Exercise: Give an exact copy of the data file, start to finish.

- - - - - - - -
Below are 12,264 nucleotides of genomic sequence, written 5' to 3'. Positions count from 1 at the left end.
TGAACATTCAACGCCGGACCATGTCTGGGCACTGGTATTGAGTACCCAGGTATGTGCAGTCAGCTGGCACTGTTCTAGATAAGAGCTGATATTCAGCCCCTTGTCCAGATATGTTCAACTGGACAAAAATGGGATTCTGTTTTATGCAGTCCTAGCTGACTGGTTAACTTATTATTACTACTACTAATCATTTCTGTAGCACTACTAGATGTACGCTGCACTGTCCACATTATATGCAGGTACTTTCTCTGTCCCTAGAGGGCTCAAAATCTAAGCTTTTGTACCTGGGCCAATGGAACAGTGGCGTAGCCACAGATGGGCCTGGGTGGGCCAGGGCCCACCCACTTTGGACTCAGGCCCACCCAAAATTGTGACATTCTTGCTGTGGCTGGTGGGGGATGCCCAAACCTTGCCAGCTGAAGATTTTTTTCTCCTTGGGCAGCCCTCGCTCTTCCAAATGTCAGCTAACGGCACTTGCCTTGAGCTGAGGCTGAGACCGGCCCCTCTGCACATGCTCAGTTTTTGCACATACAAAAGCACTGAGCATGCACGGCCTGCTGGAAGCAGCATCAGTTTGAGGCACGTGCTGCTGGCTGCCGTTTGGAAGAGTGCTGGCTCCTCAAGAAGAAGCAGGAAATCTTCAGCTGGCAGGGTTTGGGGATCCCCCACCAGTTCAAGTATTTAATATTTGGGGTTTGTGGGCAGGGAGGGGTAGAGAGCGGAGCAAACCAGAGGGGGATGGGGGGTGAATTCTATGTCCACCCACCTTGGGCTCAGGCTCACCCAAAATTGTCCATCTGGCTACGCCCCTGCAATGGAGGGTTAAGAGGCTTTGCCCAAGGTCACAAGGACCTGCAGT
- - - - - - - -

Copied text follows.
Below are 12,264 nucleotides of genomic sequence, written 5' to 3'. Positions count from 1 at the left end.
TGAACATTCAACGCCGGACCATGTCTGGGCACTGGTATTGAGTACCCAGGTATGTGCAGTCAGCTGGCACTGTTCTAGATAAGAGCTGATATTCAGCCCCTTGTCCAGATATGTTCAACTGGACAAAAATGGGATTCTGTTTTATGCAGTCCTAGCTGACTGGTTAACTTATTATTACTACTACTAATCATTTCTGTAGCACTACTAGATGTACGCTGCACTGTCCACATTATATGCAGGTACTTTCTCTGTCCCTAGAGGGCTCAAAATCTAAGCTTTTGTACCTGGGCCAATGGAACAGTGGCGTAGCCACAGATGGGCCTGGGTGGGCCAGGGCCCACCCACTTTGGACTCAGGCCCACCCAAAATTGTGACATTCTTGCTGTGGCTGGTGGGGGATGCCCAAACCTTGCCAGCTGAAGATTTTTTTCTCCTTGGGCAGCCCTCGCTCTTCCAAATGTCAGCTAACGGCACTTGCCTTGAGCTGAGGCTGAGACCGGCCCCTCTGCACATGCTCAGTTTTTGCACATACAAAAGCACTGAGCATGCACGGCCTGCTGGAAGCAGCATCAGTTTGAGGCACGTGCTGCTGGCTGCCGTTTGGAAGAGTGCTGGCTCCTCAAGAAGAAGCAGGAAATCTTCAGCTGGCAGGGTTTGGGGATCCCCCACCAGTTCAAGTATTTAATATTTGGGGTTTGTGGGCAGGGAGGGGTAGAGAGCGGAGCAAACCAGAGGGGGATGGGGGGTGAATTCTATGTCCACCCACCTTGGGCTCAGGCTCACCCAAAATTGTCCATCTGGCTACGCCCCTGCAATGGAGGGTTAAGAGGCTTTGCCCAAGGTCACAAGGACCTGCAGT